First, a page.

Brett Morgen, not unsurprisingly, can vividly recall meeting David Bowie. In 2007, the documentary specialist pitched a non-fiction, on the road film to the musician. The meeting didn’t go well. “He pissed on one of my movies,” snorts Morgen, referring to Chicago 10, a part-animated take on the anti-war protestors put on trial following the 1968 Democratic National Convention. “He was being pretty harsh.”
Morgen, an outspoken man, wasn’t about to be cowed. An assistant interjected, asking what his favourite Bowie album was. “I looked at him and said, ‘Well, to be totally candid, David, I can’t say I’ve appreciated anything you’ve done since ’83.’ And David looked at me and goes, ‘Touché!’ Now, I’ve heard ‘touché’ in cartoons and TV shows, but no one in my life has ever actually said ‘touché!’”
Then in semi-retirement, Bowie rejected the film proposal; Morgen instead turned to other icons of music, directing 2012 Rolling Stones documentary Crossfire Hurricane and 2015’s Cobain: Montage of Heck, about Nirvana frontman Kurt Cobain. He also hit upon an ambitious new project. “I came up with this idea to create this new genre that I was calling the IMAX music experience,” he explains, “a series of 15 films that were anything but biographical, allowing the audience to have an experience with an artist.”
Shortly afterwards, in January 2016, Bowie passed away. Morgen called his former business manager Bill Zysblat, suggesting that The Thin White Duke would be perfect for such an unconventional approach. Zysblat told him that for the past two decades, Bowie had archived everything. “[Bowie] had said to Bill, ‘What are we going to do with all this stuff? I don’t want to make a traditional documentary.’ And that was when I showed up.” The first filmmaker granted permission to wade through this treasure trove, Morgen spent the next five years submerged in Bowie-land.
“I had a massive heart attack”
–director Brett Morgen
Finally coming up for air, Morgen’s resulting film Moonage Daydream is a dizzying ride through Bowie’s back catalogue. True to his word, it’s a Bowie experience: a collage of never-before-seen concert footage, rare interviews and backstage clips, crisscrossing his career like some sort of demented Bowie boomerang. Opening with 1995’s pumped-up, ravey ‘Hallo Spaceboy’, if you’re looking for a comfortable chronological portrait, look elsewhere. “I was very intrigued by the idea of him having a conversation with himself across time,” Morgen says. One minute you’re watching him in an airport circa Serious Moonlight [Bowie’s 1983 live concert film], the next he’s being interviewed by [‘70s TV personality] Russell Harty 10 years earlier.
“It’s not about David Bowie. It’s not about David Jones. It’s Bowie in quotations,” says Morgen. “It’s meant to be a mirror so that you, the audience, can see your own Bowie and reflect back upon your own life. Because to me, the most exciting thing is that you can go and see a film about David Bowie and learn how to be a better parent or learn how to live a more satisfying life. – not that he went into the studio one night with Brian May and Freddie Mercury and did ‘Under Pressure’.”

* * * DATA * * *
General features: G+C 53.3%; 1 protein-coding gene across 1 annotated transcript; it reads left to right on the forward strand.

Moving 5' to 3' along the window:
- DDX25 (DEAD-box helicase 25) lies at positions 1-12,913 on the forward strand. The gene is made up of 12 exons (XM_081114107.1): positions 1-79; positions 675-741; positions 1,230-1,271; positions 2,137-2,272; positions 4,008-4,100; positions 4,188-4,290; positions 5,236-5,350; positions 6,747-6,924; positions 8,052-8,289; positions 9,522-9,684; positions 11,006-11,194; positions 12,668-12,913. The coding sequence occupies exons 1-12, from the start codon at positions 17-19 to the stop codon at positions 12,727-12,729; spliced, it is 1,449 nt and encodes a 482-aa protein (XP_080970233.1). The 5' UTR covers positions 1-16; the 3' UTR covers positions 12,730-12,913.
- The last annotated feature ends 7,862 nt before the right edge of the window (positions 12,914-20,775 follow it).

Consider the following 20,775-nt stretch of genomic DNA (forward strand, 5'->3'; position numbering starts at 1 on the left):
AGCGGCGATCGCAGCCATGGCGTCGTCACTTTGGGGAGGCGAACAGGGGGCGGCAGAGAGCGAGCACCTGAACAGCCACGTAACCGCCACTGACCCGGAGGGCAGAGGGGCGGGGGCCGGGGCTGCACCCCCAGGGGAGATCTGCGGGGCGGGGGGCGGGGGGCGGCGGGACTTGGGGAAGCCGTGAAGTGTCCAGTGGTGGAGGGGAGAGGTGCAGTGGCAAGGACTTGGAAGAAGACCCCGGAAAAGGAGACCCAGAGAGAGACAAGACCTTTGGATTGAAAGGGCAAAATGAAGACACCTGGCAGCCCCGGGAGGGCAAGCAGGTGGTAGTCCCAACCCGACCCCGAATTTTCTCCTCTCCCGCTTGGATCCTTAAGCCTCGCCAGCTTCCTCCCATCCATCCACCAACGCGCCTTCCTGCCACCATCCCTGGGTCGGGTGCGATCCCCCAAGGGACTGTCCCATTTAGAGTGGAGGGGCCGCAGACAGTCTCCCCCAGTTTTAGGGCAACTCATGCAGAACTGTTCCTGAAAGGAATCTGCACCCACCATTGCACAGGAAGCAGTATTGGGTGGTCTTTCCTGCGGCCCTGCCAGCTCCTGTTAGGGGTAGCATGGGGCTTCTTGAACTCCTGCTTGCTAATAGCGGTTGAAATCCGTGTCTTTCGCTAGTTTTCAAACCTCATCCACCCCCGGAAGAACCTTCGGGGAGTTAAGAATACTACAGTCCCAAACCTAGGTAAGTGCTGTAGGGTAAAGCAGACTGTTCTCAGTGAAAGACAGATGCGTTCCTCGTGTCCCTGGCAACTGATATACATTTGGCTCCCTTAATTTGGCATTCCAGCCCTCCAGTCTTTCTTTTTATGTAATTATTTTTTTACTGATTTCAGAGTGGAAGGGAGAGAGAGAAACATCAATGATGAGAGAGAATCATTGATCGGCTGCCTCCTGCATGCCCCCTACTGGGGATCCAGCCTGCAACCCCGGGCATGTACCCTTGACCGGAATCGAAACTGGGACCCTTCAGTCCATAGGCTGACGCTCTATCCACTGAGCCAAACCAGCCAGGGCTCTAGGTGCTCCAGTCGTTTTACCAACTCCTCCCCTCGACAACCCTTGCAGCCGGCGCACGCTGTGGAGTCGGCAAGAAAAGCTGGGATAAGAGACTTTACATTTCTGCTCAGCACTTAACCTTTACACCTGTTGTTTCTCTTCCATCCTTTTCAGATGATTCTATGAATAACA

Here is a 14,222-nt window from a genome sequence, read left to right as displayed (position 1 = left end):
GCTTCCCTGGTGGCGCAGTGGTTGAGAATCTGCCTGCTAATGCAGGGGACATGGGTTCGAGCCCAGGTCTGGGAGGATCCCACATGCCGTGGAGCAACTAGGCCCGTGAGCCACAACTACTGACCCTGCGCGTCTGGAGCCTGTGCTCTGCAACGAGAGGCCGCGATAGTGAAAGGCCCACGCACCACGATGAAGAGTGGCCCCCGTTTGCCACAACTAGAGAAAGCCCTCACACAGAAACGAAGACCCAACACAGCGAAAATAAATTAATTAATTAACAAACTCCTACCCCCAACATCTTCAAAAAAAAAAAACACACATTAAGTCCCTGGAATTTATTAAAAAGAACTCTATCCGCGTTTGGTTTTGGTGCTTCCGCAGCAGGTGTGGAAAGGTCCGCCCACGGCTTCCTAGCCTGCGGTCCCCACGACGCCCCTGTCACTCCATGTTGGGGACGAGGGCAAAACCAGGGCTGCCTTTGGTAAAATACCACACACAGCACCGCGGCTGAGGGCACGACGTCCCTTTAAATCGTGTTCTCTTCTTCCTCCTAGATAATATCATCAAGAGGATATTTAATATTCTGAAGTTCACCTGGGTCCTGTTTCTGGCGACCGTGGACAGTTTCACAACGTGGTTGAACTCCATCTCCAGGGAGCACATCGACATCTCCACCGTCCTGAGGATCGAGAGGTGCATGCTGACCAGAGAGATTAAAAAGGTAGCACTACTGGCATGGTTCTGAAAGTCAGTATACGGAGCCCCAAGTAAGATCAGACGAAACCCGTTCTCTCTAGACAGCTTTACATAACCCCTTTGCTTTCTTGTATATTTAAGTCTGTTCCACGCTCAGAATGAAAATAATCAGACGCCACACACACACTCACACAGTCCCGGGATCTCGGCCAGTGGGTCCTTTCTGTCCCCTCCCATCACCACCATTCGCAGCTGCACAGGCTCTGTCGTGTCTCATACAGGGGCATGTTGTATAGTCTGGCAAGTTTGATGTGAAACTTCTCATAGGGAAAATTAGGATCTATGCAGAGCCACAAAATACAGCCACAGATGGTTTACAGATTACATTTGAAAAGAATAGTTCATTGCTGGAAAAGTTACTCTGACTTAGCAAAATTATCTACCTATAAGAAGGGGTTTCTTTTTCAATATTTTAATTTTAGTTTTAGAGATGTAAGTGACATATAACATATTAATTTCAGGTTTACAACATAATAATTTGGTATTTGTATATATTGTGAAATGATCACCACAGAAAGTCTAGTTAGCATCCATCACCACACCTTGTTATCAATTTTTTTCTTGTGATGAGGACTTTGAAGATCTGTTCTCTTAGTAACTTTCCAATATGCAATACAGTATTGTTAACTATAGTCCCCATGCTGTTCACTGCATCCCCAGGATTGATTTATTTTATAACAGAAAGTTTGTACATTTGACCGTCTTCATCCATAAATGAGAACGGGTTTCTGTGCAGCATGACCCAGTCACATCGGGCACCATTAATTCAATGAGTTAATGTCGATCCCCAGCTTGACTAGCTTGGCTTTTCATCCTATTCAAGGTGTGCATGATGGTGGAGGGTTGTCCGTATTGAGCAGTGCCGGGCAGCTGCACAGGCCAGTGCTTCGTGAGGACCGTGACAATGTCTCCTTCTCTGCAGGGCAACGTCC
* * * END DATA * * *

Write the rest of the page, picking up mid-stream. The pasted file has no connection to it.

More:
The “chronology”, such as it is, was scripted, says Morgen, who compares it – slightly pretentiously – to Homer’s epic poem The Iliad. “I looked at all of these adventures David went on. He was creating his own storms for himself. And so I viewed his journey in mythical terms, the hero’s journey.” Bowie as Achilles, the Greek warrior who fights the Trojans? Well, stranger comparisons have probably been made across his extraordinary, shape-shifting life.
Morgen began sifting through Bowie’s archives: stills, 16mm, 35mm film; a grand total of five million assets. “We blew through our entire budget, because we only anticipated that there would be four months’ material to screen,” he says. “It took two years.” As a result, Morgen was left to edit the film himself. “Not because I wanted to… there was no money to pay anyone.” Working from 8am to midnight, in a pitch-black studio, isolated and increasingly obsessed, his body gave out on him. “I had a massive heart attack on January 5, 2017,” he says, matter-of-factly. “Flatlined for three minutes.”
“I flatlined for three minutes”
–director Brett Morgen
Morgen was in a coma for a week. “My heart attack happened because my life had been out of control. I’m a tsunami, I’ve always been a tsunami, no balance whatsoever, just all in on whatever I’m doing.” In recovery, he began to feel empty inside. “I felt like, ‘what’s my life been worth?’ Because honestly, when you have kids, that is the only value in life, nurturing them and protecting them. And then I started absorbing Bowie. And to say that I needed him at that station in my life would be the greatest understatement.”
Like many, the 53 year-old Morgen discovered Bowie as a youngster, even seeing him perform on the Serious Moonlight tour. But this reunion at a moment of crisis was another matter. “He came back into my life to teach me how to live,” he says. “It was a real reset. And it was then that I realised that this film would be an opportunity for me to tell my children everything that they would need to know, to live a satisfying and fulfilling life in the 21st century.”
Wen we meet, it’s more than five years from that life-changing moment, with Morgen just hours away from premiering Moonage Daydream in a midnight slot at the Cannes Film Festival. Seated in a private studio off the Croisette, the town’s main drag, he’s dressed in a burgundy chequered suit, pink shirt and red socks, with long, flowing hair and stubble. Speaking with rapid-fire intensity, his health scare has clearly not dimmed that inner tsunami. On the red carpet that evening, he’ll groove in front of photographers as ‘Let’s Dance’ blasts over the PA system. A cathartic moment of self-expression, after all he’s been through.